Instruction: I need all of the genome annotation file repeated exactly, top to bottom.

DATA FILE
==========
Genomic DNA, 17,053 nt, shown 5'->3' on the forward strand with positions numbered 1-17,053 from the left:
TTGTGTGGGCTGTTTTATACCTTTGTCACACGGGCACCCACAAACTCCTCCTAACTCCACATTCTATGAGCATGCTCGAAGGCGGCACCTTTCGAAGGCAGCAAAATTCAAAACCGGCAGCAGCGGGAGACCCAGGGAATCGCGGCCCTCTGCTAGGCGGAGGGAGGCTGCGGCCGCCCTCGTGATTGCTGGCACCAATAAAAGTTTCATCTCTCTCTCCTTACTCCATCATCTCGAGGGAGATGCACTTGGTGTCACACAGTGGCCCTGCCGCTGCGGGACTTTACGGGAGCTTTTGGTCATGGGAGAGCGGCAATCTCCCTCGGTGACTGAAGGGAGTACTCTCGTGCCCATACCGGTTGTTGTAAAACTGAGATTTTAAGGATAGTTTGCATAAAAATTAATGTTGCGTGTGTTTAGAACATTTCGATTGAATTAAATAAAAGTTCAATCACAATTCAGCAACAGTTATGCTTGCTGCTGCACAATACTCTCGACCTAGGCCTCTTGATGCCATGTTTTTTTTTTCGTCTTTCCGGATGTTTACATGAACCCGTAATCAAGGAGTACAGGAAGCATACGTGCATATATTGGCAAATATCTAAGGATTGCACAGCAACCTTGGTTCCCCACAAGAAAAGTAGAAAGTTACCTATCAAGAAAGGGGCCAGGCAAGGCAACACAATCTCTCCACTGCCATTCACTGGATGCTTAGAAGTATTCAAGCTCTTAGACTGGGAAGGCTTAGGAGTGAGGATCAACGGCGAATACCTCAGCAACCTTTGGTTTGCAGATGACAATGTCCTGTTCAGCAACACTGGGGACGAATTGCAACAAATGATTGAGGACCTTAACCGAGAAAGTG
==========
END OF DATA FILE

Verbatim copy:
Genomic DNA, 17,053 nt, shown 5'->3' on the forward strand with positions numbered 1-17,053 from the left:
TTGTGTGGGCTGTTTTATACCTTTGTCACACGGGCACCCACAAACTCCTCCTAACTCCACATTCTATGAGCATGCTCGAAGGCGGCACCTTTCGAAGGCAGCAAAATTCAAAACCGGCAGCAGCGGGAGACCCAGGGAATCGCGGCCCTCTGCTAGGCGGAGGGAGGCTGCGGCCGCCCTCGTGATTGCTGGCACCAATAAAAGTTTCATCTCTCTCTCCTTACTCCATCATCTCGAGGGAGATGCACTTGGTGTCACACAGTGGCCCTGCCGCTGCGGGACTTTACGGGAGCTTTTGGTCATGGGAGAGCGGCAATCTCCCTCGGTGACTGAAGGGAGTACTCTCGTGCCCATACCGGTTGTTGTAAAACTGAGATTTTAAGGATAGTTTGCATAAAAATTAATGTTGCGTGTGTTTAGAACATTTCGATTGAATTAAATAAAAGTTCAATCACAATTCAGCAACAGTTATGCTTGCTGCTGCACAATACTCTCGACCTAGGCCTCTTGATGCCATGTTTTTTTTTTCGTCTTTCCGGATGTTTACATGAACCCGTAATCAAGGAGTACAGGAAGCATACGTGCATATATTGGCAAATATCTAAGGATTGCACAGCAACCTTGGTTCCCCACAAGAAAAGTAGAAAGTTACCTATCAAGAAAGGGGCCAGGCAAGGCAACACAATCTCTCCACTGCCATTCACTGGATGCTTAGAAGTATTCAAGCTCTTAGACTGGGAAGGCTTAGGAGTGAGGATCAACGGCGAATACCTCAGCAACCTTTGGTTTGCAGATGACAATGTCCTGTTCAGCAACACTGGGGACGAATTGCAACAAATGATTGAGGACCTTAACCGAGAAAGTG